Unwilling to Wait for DOT, Neighborhood Residents Pitch Design for ‘Apolline’s Garden’
Members of the grieving community still mourning the death of a 3-month-old baby girl in a crash caused by a reckless recidivist driver in September have put forward a plan to calm traffic and create a tribute to the killed girl — and the Department of Transportation might just go ahead with it.
The Discovery Pitstop, the child-care center at the Fort Greene corner where Apolline Mong-Guillemin died, worked with the urban planning firm Street Plans to create a car-free plaza at the western terminus of Gates Avenue that would not only prevent drivers from accessing the one-way street, but also serve as “a children’s play space in memory of Apolline.”
“The design provides attractive, budget-friendly street fixtures and curb extensions that both enhance public safety and community enjoyment,” Discovery Pitstop Director Linique McCoy wrote to the DOT’s Brooklyn Commissioner Keith Bray on Tuesday. “The loss of six parking spaces seems well worth the price of creating a safe public amenity for many more residents.”
The design uses the DOT’s existing “toolkit” for a plaza block, which calls for hard barricades, planters, seating and paint treatments to show drivers that this is no longer space for their cars (though there is an opening in so that emergency responders can still access the block, which runs west from Vanderbilt Avenue to Fulton Street, pictured below).
As such, the DOT expressed initial support.
“The death of 3-month old Apolline Mong-Guillemin was a horrific tragedy, and I speak for the entire Department when I say we want to honor her memory,” said agency spokesman Seth Stein. “We agree that this street should be closed [to car traffic], and are looking forward to discussing possible options with the community.”
It’s not clear if the DOT will adopt the proposed design or an in-house version — the agency has created many such plaza blocks, including two in the very same neighborhood — but Commissioner Hank Gutman has reached out positively to the group circulating a petition in support of a car-free street to offer the agency’s support.
The letter to DOT comes a month after neighbors quickly coalesced around the idea of honoring Baby Apolline’s loss in the only logical way: making sure what happened to her — a reckless driver speeding the wrong way on one-way Gates — could never happen to anyone else.
Of course, the Department of Transportation had the opportunity to seal off the squib end of Gates Avenue years ago when it renovated the existing Gateway Triangle a decade ago — but left a one-way street and a handful of parking spaces.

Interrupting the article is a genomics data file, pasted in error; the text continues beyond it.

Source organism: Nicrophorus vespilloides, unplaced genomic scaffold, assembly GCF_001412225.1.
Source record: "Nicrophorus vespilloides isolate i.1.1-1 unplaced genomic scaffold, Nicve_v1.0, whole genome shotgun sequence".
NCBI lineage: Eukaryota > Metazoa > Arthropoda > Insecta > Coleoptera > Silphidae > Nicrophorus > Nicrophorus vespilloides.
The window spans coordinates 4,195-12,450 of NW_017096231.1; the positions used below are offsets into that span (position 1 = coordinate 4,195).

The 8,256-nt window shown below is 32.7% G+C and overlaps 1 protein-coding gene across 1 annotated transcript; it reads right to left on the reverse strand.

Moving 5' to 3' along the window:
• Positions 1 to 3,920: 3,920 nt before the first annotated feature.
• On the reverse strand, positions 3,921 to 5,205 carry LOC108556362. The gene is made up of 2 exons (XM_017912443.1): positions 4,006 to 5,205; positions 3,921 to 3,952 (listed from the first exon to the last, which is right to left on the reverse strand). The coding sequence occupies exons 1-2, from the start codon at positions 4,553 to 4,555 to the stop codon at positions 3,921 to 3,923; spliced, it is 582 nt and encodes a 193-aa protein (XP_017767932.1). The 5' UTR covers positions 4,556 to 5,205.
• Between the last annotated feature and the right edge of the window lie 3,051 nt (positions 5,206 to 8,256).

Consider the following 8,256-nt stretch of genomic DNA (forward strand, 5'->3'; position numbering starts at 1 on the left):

“That small portion of Gates Avenue has [remained] dangerous,” former Democratic District Leader and petition circulator Renee Collymore told Streetsblog last month. “Even after the city made it one-way, people still drive against traffic, just like in the crash that killed Apolline. So by creating Apolline’s Garden, the city would be making a long-overdue investment in safety for our health and kids, plus also creating a beautiful space.”
The design put forward by Street Plans is fairly standard — similar to other pedestrian areas created by the DOT in Fort Greene and neighboring Clinton Hill — though there is some question whether the DOT will go along with narrowing Vanderbilt Avenue to give priority to a bus stop (and thereby reducing southbound car throughput at the congested intersection with Fulton Street).
But Mike Lydon of Street Plans said the plan was a “win” because it stuck mostly to the existing DOT toolkit.
For now, it’s on a glide path with incoming electeds.
“Amazing work laying out the vision on this project,” Hercules Reid, an aide to Brooklyn Borough President (and Mayor-elect) Eric Adams, responded in McCoy’s email chain. “Looking forward to assisting anywhere we can be of further support.”
Incoming Council Member Crystal Hudson also shared her support.
“My team and I are prepared to help move these plans forward,” she wrote to Bray, asking for an “initial conversation” soon.
Until the plan is in place, the corner remains unchanged from Sept. 11, when cops say Tyrik Mott, an unlicensed driver with close to 100 moving violations attached to his Pennsylvania-plated Honda Civic, raced the wrong way up Gates Avenue, struck another car and killed Apolline. He is facing a manslaughter charge.